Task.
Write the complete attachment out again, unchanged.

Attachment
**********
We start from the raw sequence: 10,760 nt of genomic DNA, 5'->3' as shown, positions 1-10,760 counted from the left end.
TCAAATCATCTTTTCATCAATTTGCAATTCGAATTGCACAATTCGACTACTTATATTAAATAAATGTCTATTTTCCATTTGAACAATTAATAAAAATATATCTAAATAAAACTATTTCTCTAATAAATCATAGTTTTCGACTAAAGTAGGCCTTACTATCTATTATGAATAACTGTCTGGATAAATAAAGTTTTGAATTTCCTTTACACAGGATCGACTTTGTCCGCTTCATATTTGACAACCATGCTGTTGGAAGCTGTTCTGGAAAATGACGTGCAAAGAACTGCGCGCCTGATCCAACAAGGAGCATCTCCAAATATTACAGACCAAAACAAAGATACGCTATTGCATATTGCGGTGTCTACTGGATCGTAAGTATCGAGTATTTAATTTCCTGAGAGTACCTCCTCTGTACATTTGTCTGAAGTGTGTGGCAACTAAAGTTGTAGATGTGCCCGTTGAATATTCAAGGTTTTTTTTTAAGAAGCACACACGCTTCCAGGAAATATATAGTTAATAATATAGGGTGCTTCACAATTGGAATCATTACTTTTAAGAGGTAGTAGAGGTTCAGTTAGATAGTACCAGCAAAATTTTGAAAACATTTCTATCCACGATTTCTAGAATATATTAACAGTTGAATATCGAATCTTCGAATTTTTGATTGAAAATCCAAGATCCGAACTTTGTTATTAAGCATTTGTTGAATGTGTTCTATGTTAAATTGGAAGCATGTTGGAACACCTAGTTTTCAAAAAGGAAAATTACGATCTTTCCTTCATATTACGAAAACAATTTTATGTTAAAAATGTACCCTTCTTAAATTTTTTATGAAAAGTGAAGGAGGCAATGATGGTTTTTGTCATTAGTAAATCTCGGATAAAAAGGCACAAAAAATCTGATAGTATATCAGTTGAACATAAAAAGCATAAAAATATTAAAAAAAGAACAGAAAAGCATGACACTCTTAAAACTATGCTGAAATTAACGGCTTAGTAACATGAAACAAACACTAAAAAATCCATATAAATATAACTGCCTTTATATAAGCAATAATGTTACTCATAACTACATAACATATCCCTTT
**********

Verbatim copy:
We start from the raw sequence: 10,760 nt of genomic DNA, 5'->3' as shown, positions 1-10,760 counted from the left end.
TCAAATCATCTTTTCATCAATTTGCAATTCGAATTGCACAATTCGACTACTTATATTAAATAAATGTCTATTTTCCATTTGAACAATTAATAAAAATATATCTAAATAAAACTATTTCTCTAATAAATCATAGTTTTCGACTAAAGTAGGCCTTACTATCTATTATGAATAACTGTCTGGATAAATAAAGTTTTGAATTTCCTTTACACAGGATCGACTTTGTCCGCTTCATATTTGACAACCATGCTGTTGGAAGCTGTTCTGGAAAATGACGTGCAAAGAACTGCGCGCCTGATCCAACAAGGAGCATCTCCAAATATTACAGACCAAAACAAAGATACGCTATTGCATATTGCGGTGTCTACTGGATCGTAAGTATCGAGTATTTAATTTCCTGAGAGTACCTCCTCTGTACATTTGTCTGAAGTGTGTGGCAACTAAAGTTGTAGATGTGCCCGTTGAATATTCAAGGTTTTTTTTTAAGAAGCACACACGCTTCCAGGAAATATATAGTTAATAATATAGGGTGCTTCACAATTGGAATCATTACTTTTAAGAGGTAGTAGAGGTTCAGTTAGATAGTACCAGCAAAATTTTGAAAACATTTCTATCCACGATTTCTAGAATATATTAACAGTTGAATATCGAATCTTCGAATTTTTGATTGAAAATCCAAGATCCGAACTTTGTTATTAAGCATTTGTTGAATGTGTTCTATGTTAAATTGGAAGCATGTTGGAACACCTAGTTTTCAAAAAGGAAAATTACGATCTTTCCTTCATATTACGAAAACAATTTTATGTTAAAAATGTACCCTTCTTAAATTTTTTATGAAAAGTGAAGGAGGCAATGATGGTTTTTGTCATTAGTAAATCTCGGATAAAAAGGCACAAAAAATCTGATAGTATATCAGTTGAACATAAAAAGCATAAAAATATTAAAAAAAGAACAGAAAAGCATGACACTCTTAAAACTATGCTGAAATTAACGGCTTAGTAACATGAAACAAACACTAAAAAATCCATATAAATATAACTGCCTTTATATAAGCAATAATGTTACTCATAACTACATAACATATCCCTTT